Diagnosis and proper management of atypical Spitz tumors in pediatric age are still controversial.Objective:
We sought to investigate the clinicopathological and molecular features of atypical Spitz tumors in patients aged 18 years or younger.Methods:
We performed a retrospective clinicopathological and fluorescence in situ hybridization study on 50 pediatric atypical Spitz tumors.Results:
Parameters that were significantly correlated with a diagnosis of atypical Spitz tumors over Spitz nevus included asymmetry, level IV/V, lack of maturation, solid growth, nuclear pleomorphism, high nuclear-cytoplasmic ratio, atypical and deep mitoses, and more than 6 mitoses/mm2. In the atypical Spitz tumors group, a significantly higher mitotic rate was observed in prepuberal age (P = .04). The 4-probe fluorescence in situ hybridization melanoma assay did not discriminate atypical Spitz tumors from Spitz nevi. Heterozygous 9p21 loss was found in 3 of 37 cases and homozygous 9p21 loss in 2 of 37 cases. Only 1 child experienced a fatal outcome, showing genetic abnormalities by melanoma fluorescence in situ hybridization probe and a heterozygous 9p21 deletion.Limitations:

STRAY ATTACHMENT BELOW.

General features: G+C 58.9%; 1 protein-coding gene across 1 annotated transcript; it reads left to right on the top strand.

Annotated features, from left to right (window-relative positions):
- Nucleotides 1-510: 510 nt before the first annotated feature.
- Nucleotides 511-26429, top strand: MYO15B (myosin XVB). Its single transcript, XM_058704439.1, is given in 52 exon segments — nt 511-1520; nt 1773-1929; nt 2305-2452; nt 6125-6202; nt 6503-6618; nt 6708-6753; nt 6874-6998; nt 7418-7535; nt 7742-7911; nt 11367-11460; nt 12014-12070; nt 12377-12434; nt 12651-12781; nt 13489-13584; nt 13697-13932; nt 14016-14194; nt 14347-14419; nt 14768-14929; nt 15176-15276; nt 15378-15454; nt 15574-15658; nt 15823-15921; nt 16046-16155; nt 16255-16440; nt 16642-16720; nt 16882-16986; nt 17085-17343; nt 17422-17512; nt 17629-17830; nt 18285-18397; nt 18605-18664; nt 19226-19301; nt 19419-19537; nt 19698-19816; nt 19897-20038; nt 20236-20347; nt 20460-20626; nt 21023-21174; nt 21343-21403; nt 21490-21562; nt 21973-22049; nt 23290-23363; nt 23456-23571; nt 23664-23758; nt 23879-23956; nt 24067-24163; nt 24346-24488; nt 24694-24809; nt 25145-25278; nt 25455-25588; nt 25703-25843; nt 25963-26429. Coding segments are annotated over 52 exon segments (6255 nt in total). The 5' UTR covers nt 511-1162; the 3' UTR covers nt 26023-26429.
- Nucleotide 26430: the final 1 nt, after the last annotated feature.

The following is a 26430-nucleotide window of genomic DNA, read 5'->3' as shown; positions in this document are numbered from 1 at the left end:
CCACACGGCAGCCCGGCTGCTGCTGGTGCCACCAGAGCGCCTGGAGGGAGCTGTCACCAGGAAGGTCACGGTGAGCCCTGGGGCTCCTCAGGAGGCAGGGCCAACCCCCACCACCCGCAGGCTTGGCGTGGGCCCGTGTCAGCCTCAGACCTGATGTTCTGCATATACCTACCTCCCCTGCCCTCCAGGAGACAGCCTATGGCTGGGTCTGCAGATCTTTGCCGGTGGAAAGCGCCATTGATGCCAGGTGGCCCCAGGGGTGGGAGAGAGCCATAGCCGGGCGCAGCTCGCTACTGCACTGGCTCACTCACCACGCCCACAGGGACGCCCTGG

The limited number of adverse outcomes did not allow the prognostic analysis of single morphologic features.Conclusion:
Pediatric atypical Spitz tumors are associated with minimal lethal potential. Atypical Spitz tumors require complete excision and careful follow-up while our data do not support any clinical benefit for the sentinel lymph node biopsy procedure and completion lymphadenectomy.